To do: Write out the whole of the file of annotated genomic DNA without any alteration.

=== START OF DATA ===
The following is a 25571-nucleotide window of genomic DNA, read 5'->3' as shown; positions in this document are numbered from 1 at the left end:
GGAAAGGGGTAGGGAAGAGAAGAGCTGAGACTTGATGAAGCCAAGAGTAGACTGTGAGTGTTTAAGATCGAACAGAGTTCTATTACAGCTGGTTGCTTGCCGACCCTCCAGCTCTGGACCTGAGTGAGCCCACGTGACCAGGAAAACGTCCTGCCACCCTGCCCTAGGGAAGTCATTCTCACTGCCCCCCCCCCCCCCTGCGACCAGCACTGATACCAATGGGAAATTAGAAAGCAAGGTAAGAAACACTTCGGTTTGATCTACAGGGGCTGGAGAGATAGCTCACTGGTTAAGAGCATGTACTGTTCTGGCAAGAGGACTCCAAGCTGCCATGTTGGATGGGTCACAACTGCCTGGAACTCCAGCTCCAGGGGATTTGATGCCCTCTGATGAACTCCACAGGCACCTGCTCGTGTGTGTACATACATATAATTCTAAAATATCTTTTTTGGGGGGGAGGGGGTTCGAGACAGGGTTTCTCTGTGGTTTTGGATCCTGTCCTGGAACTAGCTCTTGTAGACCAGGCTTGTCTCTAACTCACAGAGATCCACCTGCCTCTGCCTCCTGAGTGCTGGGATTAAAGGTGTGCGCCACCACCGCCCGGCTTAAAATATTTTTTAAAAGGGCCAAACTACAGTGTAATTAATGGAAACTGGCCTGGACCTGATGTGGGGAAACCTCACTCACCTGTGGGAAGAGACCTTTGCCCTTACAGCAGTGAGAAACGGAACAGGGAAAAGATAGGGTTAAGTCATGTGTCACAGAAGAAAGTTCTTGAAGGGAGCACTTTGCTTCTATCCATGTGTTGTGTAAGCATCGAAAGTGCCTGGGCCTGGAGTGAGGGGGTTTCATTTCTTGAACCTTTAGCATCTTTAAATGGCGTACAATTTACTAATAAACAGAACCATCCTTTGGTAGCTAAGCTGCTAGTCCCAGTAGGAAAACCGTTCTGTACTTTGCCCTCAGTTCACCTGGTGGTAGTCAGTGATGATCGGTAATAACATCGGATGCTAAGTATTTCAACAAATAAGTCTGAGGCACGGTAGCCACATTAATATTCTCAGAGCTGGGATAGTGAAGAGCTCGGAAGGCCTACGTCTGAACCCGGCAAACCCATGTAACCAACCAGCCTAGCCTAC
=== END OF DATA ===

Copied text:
The following is a 25571-nucleotide window of genomic DNA, read 5'->3' as shown; positions in this document are numbered from 1 at the left end:
GGAAAGGGGTAGGGAAGAGAAGAGCTGAGACTTGATGAAGCCAAGAGTAGACTGTGAGTGTTTAAGATCGAACAGAGTTCTATTACAGCTGGTTGCTTGCCGACCCTCCAGCTCTGGACCTGAGTGAGCCCACGTGACCAGGAAAACGTCCTGCCACCCTGCCCTAGGGAAGTCATTCTCACTGCCCCCCCCCCCCCCTGCGACCAGCACTGATACCAATGGGAAATTAGAAAGCAAGGTAAGAAACACTTCGGTTTGATCTACAGGGGCTGGAGAGATAGCTCACTGGTTAAGAGCATGTACTGTTCTGGCAAGAGGACTCCAAGCTGCCATGTTGGATGGGTCACAACTGCCTGGAACTCCAGCTCCAGGGGATTTGATGCCCTCTGATGAACTCCACAGGCACCTGCTCGTGTGTGTACATACATATAATTCTAAAATATCTTTTTTGGGGGGGAGGGGGTTCGAGACAGGGTTTCTCTGTGGTTTTGGATCCTGTCCTGGAACTAGCTCTTGTAGACCAGGCTTGTCTCTAACTCACAGAGATCCACCTGCCTCTGCCTCCTGAGTGCTGGGATTAAAGGTGTGCGCCACCACCGCCCGGCTTAAAATATTTTTTAAAAGGGCCAAACTACAGTGTAATTAATGGAAACTGGCCTGGACCTGATGTGGGGAAACCTCACTCACCTGTGGGAAGAGACCTTTGCCCTTACAGCAGTGAGAAACGGAACAGGGAAAAGATAGGGTTAAGTCATGTGTCACAGAAGAAAGTTCTTGAAGGGAGCACTTTGCTTCTATCCATGTGTTGTGTAAGCATCGAAAGTGCCTGGGCCTGGAGTGAGGGGGTTTCATTTCTTGAACCTTTAGCATCTTTAAATGGCGTACAATTTACTAATAAACAGAACCATCCTTTGGTAGCTAAGCTGCTAGTCCCAGTAGGAAAACCGTTCTGTACTTTGCCCTCAGTTCACCTGGTGGTAGTCAGTGATGATCGGTAATAACATCGGATGCTAAGTATTTCAACAAATAAGTCTGAGGCACGGTAGCCACATTAATATTCTCAGAGCTGGGATAGTGAAGAGCTCGGAAGGCCTACGTCTGAACCCGGCAAACCCATGTAACCAACCAGCCTAGCCTAC